HEARD IT THROUGH THE GRIPEVINE: OUR NEW ABNORMAL
More than 50,000 Filipino seafarers, who are gainfully employed by European shipping lines, must have heaved a collective sigh of relief two weeks ago. In a nutshell, the report of the European Commission extending the recognition of seafarer’s certificates issued by the Philippines, was a reprieve for Filipino seafarers.
Our education, training and certification system (Maritime Education and Training Centers, METC) had been found lacking by the European Maritime Safety Agency (EMSA) as far back as 2006, the EMSA audit citing 23 grievances, and in 2022, the EU had categorically stated that if not addressed by March of this year, then the Filipinos serving on EU-flagged ships would lose their jobs.
On March 31st, the European Commission decided to continue recognizing our METC certificates, acknowledging the efforts to improve our system for training and certifying seafarers. And the intention to provide us with technical assistance to further improve the system was stated.
PBBM AND URSULA VON DER LEYEN, president European Commission, during the President’s December 2022 trip to Brussels. (Philippine Information Agency)
In fact, I’d like to highlight a passage from the EU press release about the decision of the commission: “Based on the answers of the Republic of the Philippines, and on all available information, the Commission has concluded that the measures taken demonstrate enough concrete progress and improvement as regards the compliance with the requirements of the STCW Convention.” The STCW is the global Standards of Training, Certification and Watchkeeping for Seafarers.
This is quite important, as while some may say that the 50,000 working under EU-flagged ships is just a fraction of the over 600,000 Filipino seafarers deployed at any one time across the globe, a ban by the EU could have created ripple effects, and held up to question our METC. This decision means we are no longer on some “grey list,” and that recognition of our efforts to comply with the EMSA, and by extension, the STCW Convention, has been made.
The annex to the Commission Decision further stated that, “any potential lack of full compliance with STCW in these areas is limited to a specific course, program, or a certificate or group of certificates, and does not normally compromise the overall compliance…”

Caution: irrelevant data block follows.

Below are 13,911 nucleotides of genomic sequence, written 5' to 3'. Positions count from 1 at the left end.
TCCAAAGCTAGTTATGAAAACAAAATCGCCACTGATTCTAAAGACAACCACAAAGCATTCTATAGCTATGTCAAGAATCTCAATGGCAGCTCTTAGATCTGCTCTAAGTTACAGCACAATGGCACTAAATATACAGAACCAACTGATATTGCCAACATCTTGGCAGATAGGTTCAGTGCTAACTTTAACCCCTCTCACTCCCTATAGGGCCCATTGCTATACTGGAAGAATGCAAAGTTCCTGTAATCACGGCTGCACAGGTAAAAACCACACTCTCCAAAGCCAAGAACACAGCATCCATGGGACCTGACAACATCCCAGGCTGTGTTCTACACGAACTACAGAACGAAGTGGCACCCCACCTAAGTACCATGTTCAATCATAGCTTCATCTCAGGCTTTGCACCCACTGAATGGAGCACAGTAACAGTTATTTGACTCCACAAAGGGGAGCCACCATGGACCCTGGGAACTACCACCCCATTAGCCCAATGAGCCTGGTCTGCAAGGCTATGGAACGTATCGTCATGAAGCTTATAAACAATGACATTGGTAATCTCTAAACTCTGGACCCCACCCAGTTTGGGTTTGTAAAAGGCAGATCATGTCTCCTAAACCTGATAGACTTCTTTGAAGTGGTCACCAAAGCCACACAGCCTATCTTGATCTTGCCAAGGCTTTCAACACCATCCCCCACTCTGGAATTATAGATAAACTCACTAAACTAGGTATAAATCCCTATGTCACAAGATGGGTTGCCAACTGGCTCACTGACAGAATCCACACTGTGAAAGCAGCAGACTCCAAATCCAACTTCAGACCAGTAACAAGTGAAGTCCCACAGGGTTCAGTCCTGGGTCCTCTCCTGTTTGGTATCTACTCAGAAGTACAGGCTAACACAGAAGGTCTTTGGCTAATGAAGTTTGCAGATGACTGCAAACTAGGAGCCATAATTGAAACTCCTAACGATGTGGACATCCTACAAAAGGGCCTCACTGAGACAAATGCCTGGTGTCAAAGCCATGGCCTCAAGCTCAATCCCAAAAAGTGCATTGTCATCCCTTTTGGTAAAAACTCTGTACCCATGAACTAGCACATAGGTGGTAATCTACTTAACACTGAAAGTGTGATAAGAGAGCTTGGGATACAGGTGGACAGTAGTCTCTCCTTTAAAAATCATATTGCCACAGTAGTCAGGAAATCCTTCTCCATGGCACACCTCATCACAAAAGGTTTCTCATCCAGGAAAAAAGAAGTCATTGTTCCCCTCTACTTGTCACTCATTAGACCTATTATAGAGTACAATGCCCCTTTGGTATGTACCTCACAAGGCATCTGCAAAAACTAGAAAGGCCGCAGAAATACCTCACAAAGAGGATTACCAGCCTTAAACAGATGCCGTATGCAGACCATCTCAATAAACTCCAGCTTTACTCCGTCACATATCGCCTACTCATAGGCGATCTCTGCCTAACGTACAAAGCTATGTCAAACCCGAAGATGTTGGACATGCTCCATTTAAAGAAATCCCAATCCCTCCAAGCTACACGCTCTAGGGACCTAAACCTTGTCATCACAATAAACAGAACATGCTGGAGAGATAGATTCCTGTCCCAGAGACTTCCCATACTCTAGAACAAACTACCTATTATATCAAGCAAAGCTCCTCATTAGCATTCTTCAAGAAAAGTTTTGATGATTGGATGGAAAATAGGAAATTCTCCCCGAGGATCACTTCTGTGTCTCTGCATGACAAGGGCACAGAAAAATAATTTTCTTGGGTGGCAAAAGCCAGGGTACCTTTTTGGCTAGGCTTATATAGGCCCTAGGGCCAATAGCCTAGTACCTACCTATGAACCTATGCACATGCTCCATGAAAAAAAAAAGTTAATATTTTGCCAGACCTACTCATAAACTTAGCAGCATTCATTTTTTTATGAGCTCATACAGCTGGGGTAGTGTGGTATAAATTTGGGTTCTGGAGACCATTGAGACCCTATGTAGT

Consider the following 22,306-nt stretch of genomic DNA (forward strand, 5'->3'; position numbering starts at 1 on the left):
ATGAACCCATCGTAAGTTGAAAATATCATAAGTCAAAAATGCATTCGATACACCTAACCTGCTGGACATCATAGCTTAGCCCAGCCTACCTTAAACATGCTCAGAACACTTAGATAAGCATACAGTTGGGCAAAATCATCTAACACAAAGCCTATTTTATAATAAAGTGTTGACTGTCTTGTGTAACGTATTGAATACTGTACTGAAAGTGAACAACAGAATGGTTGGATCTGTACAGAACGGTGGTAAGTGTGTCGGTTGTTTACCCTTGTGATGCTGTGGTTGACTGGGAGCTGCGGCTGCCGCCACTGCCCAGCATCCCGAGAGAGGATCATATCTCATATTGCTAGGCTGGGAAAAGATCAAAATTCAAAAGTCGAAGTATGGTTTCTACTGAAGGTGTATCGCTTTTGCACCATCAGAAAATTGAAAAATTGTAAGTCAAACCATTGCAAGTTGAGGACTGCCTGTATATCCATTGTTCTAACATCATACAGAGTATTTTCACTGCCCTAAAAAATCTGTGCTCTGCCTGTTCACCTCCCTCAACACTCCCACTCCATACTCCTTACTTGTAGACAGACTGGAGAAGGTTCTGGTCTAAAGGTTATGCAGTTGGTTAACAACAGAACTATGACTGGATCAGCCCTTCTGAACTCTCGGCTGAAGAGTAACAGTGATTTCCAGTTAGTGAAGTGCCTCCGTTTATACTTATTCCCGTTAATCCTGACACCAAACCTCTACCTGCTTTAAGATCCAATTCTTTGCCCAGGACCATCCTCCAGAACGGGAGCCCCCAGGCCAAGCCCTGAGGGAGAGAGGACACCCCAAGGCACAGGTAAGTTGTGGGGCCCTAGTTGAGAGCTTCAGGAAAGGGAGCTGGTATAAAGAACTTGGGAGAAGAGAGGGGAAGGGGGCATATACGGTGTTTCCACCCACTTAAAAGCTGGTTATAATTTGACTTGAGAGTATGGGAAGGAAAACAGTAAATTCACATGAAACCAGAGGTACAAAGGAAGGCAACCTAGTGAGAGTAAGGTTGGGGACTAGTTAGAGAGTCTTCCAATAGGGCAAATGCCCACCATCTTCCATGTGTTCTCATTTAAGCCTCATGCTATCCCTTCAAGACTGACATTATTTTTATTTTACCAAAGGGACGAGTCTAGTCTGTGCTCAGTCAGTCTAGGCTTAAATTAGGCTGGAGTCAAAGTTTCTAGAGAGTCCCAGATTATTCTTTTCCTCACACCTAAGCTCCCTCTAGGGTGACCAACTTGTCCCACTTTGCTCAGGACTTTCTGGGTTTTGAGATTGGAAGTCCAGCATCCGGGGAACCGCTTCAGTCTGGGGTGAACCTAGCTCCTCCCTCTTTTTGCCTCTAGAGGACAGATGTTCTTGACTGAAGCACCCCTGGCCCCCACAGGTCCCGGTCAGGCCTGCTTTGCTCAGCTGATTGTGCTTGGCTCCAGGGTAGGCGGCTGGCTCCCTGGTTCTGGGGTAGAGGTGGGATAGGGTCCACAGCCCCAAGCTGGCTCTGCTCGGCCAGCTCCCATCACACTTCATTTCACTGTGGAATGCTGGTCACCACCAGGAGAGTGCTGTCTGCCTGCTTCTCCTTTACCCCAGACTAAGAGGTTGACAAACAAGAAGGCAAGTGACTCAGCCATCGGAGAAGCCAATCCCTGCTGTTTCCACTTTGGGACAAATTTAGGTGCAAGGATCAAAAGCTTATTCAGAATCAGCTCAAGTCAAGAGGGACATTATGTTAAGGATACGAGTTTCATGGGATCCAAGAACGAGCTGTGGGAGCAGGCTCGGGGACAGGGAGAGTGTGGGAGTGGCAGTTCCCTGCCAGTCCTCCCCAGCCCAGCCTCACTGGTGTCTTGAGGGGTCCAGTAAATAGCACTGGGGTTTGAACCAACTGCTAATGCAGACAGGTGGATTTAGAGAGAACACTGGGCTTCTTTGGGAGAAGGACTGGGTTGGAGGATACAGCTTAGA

The thing to remember now is that it is a reprieve, and there is a mountain of a task facing us to truly update and modernize our standards. Elevating our METC system is a must, and it’s an ongoing process that we cannot slack on. Full compliance should be the objective, so that our seafarers can be matched against those from any other country. It would be so ironic that as an archipelago and with numerous coastlines, and with an economy still relying on OFW’s, that our seafarers cannot meet standards that other countries regularly comply with.
The Maritime National Authority (From the MARINA FB page).
It is a crisis averted, and I trust we will give credit to the Department of Transportation and to our Maritime National Authority (MARINA) for the work they did on this issue. They are the government agencies who were directly responsible for salvaging the situation. And if there was someone working on this during his travels abroad, let’s note and recognize how this particular issue was taken up by President Bongbong Marcos during his trip to Brussels in December, when he and EC President Ursula Von Der Leyen, had private talks on the sidelines of the EU-ASEAN Summit at the European Council headquarters.
Naysayers and critics like to point to his incessant peregrinations since assuming the Presidency last year, asking for concrete results for all this “travel lust.” And I believe that’s being ignorant of the nature of statesmanship, and how government operates. It may have taken some time to blossom; but I’m certain the Filipino seafarers are more than appreciative of our President’s diplomatic skills, and how he set in motion this favorable decision from the European Commission. For these seafarers, it’s literally a lifesaver; and its effects are not limited to the EU-flagged shipping lines, but to all Filipino seafarers.
It may just be a coincidence, but in the last week of June, we will have the Philippines hosting the annual International Chamber of Shipping. This means that over 150 VIP’s of the shipping industry will be arriving in Manila, and hopefully, visit the resorts of the country after the conference.
June 25 is the Day of the Seafarer, a day for recognizing the valuable contribution seafarers make to international trade and the world economy. According to the BIMCO/ICS Seafarer Workforce Report 2021, the largest supplier for both officers and ratings was the Philippines. So we are, in a sense, the foundation of the modern maritime industry. Let’s not imperil that fact.